What frustrates me about this issue is that this is a bed that we have made and now we are being forced to sleep in. What frustrates me is that we are tacking the same problems that we were warned about when FCAT turned from a helpful tool to a cudgel with which to assault educators who toil daily to meet the needs of all children.

The right thing for us to do now is to stop and repair this dysfunctional system that begins not in the classroom but in the pocketbooks that deprive many of our young people of an equal chance to succeed and in the economic policy that can put more people to work.

John Louis Meeks, Jr. currently resides in Jacksonville, Florida where he teaches social studies at Mayport Middle School. He is a 1998 graduate of the University of North Florida and a veteran of the United States Air Force.

Source: http://jacksonville.com/news/florida/2012-10-14/story/florida-taking-step-backward-setting-standards-based-race

Wednesday, October 10, 2012

Backpage Editorial - Folio Weekly

We are looking for a few good men and women to lead our nation. The problem is that we cannot handle the truth about politics or else we would not be beating ourselves up every four years over politicians who allegedly break their promises or commit the cardinal sin of flip flopping.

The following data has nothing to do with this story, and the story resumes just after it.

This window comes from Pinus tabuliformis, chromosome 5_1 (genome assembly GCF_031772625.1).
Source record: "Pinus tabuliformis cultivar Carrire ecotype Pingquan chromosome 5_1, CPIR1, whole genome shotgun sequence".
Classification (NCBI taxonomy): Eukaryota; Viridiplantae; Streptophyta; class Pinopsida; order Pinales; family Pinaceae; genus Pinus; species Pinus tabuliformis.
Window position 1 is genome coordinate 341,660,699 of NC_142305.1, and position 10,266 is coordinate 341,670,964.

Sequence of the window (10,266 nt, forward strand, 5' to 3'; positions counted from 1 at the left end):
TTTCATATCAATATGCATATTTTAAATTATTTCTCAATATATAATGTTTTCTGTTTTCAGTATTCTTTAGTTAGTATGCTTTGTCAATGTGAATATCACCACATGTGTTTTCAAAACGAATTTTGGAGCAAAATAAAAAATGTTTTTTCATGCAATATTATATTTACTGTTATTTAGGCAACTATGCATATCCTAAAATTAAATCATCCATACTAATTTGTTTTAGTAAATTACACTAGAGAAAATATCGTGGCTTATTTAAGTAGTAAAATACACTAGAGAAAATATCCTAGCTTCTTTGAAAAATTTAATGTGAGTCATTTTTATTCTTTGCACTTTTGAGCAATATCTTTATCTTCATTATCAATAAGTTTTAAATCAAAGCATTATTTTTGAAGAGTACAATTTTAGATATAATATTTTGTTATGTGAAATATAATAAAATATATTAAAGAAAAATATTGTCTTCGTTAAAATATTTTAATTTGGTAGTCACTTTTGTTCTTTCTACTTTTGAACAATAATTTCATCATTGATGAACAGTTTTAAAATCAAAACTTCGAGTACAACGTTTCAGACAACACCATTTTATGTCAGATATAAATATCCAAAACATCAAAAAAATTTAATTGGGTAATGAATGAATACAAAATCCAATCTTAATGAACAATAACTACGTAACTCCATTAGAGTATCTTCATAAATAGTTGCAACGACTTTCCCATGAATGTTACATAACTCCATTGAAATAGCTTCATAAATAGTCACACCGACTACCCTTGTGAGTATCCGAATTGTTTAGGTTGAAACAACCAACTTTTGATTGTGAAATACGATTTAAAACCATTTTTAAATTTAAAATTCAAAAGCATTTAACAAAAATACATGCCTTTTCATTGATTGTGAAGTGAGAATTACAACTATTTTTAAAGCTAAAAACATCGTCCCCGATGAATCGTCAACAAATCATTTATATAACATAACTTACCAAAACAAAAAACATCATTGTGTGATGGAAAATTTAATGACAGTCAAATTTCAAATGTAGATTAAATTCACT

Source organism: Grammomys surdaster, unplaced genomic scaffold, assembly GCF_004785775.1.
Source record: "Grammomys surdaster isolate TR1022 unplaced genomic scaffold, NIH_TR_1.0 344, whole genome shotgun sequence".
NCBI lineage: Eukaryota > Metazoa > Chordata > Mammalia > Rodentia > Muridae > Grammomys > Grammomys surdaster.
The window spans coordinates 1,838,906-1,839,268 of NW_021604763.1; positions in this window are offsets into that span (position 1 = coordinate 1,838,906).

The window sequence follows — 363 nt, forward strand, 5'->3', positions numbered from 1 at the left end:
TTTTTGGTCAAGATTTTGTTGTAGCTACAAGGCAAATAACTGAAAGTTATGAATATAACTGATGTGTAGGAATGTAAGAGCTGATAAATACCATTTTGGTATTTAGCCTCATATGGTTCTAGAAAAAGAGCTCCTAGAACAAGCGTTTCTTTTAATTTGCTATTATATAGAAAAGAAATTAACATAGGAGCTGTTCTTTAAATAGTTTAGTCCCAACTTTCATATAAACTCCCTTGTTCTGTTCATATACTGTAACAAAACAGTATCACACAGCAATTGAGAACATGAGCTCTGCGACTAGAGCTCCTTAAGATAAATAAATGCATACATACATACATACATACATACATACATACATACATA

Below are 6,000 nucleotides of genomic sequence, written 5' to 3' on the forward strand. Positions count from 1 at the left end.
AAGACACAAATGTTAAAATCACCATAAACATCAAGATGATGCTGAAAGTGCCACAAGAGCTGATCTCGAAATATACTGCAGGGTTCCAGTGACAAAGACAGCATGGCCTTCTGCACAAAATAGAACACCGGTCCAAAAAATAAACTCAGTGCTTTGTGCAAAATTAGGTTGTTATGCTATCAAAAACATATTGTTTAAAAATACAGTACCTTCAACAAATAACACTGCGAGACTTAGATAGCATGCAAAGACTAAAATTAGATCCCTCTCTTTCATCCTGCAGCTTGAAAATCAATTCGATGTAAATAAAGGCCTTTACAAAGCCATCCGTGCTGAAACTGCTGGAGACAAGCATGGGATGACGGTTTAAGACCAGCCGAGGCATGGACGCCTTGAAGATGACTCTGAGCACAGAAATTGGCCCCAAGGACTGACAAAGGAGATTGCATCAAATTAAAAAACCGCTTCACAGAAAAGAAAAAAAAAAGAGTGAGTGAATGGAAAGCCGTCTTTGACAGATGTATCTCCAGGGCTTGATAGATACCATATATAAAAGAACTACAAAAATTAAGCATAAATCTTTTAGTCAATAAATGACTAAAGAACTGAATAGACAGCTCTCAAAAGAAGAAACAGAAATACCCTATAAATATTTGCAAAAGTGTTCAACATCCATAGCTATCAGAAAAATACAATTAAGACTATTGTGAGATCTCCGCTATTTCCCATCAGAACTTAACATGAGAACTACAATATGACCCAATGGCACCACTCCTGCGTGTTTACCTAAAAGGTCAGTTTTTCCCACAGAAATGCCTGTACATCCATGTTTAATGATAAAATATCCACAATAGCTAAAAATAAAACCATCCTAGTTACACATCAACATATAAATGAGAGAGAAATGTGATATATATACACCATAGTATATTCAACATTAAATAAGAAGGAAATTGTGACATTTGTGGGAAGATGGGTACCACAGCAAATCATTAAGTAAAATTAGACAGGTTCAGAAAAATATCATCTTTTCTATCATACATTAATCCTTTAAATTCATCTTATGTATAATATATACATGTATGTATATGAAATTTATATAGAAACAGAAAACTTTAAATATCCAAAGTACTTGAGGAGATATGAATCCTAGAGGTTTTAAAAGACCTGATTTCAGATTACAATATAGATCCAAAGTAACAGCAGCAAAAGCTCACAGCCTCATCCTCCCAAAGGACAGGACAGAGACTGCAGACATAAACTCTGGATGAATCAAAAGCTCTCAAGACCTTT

We like to think that we live in the real world while we consign our leaders to Mount Olympus where they should rule like gods. When we learn that they are men and women like the rest of us, we are quick in our condemnation and judgment of them. This attitude is already going to doom the person who will be taking the oath of office on January 20, 2013.

I remember watching the State of the Union address on television back in the days when it interrupted our regularly scheduled broadcasts on our three available broadcast networks. I remember marveling at the cavernous chamber in which the president gave his annual message to both houses of Congress and the co-equal branches of our republic.

I surely felt that I was dreaming when I visited the House of Representatives in person and looked down from the visitors’ gallery onto a space that could be no larger than the average junior high school gymnasium. The games that Congress plays, of course, have higher stakes than the typical match between school children, but I am tempted to believe that the adults who debate the issues of the day can be just as juvenile.

To say that I am shocked by the nature of today’s politics would be untrue. We elect leaders who we believe are going to change the world singlehandedly. This is a delusion that ignores the fact that our nation is a constitutional republic. Our system is designed to rebuke those who engage in overreach to achieve their aims. Notice how quickly our nation recoiled when President Franklin Delano Roosevelt attempted to pack the Supreme Court with justices who would be friendlier to his agenda. Look even farther back to the effort by radical congressman to remove President Andrew Johnson over making decisions that were within his purview as chief executive.